Brenda writes: “Today I took my walk through the lanes around Rockland St Peter and Rockland All Saints. Sadly both churches were locked but I was glad to sit on the bench in All Saints churchyard. The grass verges were full of greenery and colour. There were new labiates today, so called because the flowers look like lips, black horehound and downy hemp-nettle.
I also saw hedge woundwort again in some woodland.
There was spearmint just coming into flower and I saw water pepper, a larger relative of redshank which likes damp places and gets its name from the peppery taste of its leaves.
Sulphur cinquefoil is like creeping cinquefoil but rather than creeping along the ground it stands erect on a stout stalk.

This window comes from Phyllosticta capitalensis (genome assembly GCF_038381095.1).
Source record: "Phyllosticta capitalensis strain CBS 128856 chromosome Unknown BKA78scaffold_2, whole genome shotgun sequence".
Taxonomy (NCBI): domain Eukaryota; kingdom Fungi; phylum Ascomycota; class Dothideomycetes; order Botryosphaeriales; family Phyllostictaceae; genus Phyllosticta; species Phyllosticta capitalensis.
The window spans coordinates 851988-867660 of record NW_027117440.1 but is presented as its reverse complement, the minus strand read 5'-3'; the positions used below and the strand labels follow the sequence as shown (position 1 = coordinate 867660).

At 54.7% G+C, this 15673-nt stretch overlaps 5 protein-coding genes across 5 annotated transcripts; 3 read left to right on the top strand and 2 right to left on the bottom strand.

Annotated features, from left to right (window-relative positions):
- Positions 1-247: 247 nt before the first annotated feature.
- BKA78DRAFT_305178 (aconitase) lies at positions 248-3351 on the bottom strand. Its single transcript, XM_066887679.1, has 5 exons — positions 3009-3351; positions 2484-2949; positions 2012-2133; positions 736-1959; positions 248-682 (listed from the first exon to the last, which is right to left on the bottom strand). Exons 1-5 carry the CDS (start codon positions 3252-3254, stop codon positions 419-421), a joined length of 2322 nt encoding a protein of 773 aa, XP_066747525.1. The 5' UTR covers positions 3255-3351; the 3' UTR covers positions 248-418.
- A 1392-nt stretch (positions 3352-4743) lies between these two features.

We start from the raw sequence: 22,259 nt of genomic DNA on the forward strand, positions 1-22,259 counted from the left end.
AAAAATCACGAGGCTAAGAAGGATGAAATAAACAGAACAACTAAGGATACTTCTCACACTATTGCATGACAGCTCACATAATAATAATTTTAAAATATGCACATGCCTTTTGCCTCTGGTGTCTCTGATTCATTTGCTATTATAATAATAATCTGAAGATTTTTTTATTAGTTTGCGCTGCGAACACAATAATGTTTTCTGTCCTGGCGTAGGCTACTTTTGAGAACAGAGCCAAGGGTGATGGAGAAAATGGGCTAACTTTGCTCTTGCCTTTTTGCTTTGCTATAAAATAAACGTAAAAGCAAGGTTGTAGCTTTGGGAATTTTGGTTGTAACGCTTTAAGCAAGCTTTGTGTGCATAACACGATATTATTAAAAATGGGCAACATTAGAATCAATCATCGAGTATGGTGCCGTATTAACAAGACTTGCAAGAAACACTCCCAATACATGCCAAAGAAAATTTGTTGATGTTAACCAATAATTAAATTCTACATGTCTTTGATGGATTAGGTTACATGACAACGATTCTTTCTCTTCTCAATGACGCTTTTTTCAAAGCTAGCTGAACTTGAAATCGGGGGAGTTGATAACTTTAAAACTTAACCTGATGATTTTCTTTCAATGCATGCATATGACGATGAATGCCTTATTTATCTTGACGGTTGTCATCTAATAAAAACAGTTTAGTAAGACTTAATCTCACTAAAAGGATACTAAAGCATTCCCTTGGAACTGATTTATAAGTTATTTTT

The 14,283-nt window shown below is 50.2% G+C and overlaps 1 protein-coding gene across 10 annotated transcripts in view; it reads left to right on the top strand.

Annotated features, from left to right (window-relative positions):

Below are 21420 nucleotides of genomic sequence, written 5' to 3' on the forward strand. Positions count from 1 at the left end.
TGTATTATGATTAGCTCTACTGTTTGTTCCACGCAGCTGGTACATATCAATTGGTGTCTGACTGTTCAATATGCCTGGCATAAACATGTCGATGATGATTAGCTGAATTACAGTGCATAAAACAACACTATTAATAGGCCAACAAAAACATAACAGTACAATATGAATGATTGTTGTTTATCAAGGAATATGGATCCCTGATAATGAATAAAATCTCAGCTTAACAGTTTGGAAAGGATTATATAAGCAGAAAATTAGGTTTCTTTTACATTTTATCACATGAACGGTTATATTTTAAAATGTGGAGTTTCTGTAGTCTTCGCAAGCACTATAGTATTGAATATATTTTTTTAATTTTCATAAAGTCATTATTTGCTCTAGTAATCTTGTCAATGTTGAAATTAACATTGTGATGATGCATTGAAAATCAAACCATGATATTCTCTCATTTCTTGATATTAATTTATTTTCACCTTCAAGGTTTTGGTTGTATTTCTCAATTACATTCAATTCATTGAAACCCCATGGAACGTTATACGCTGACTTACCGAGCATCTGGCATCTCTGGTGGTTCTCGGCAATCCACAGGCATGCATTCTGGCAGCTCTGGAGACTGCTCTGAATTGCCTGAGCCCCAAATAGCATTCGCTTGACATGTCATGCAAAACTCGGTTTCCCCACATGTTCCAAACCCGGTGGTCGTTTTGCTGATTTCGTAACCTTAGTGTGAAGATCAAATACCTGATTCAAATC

Today’s star, of course, has to be teasel. Tall with bristly egg-shaped flower heads, the pale purple flowers work up the head in whorls. Once finished the flower heads turn brown and very hard. In the past they were used in the wool trade to comb the wool and fluff up the surface of woollen garments.”
New species for July 20th:
Flowers: black horehound, downy hemp-nettle, spearmint, water pepper, sulphur cinquefoil, teasel
TOTALS TO DATE:
Birds = 207
Moths = 188
Wildflowers = 256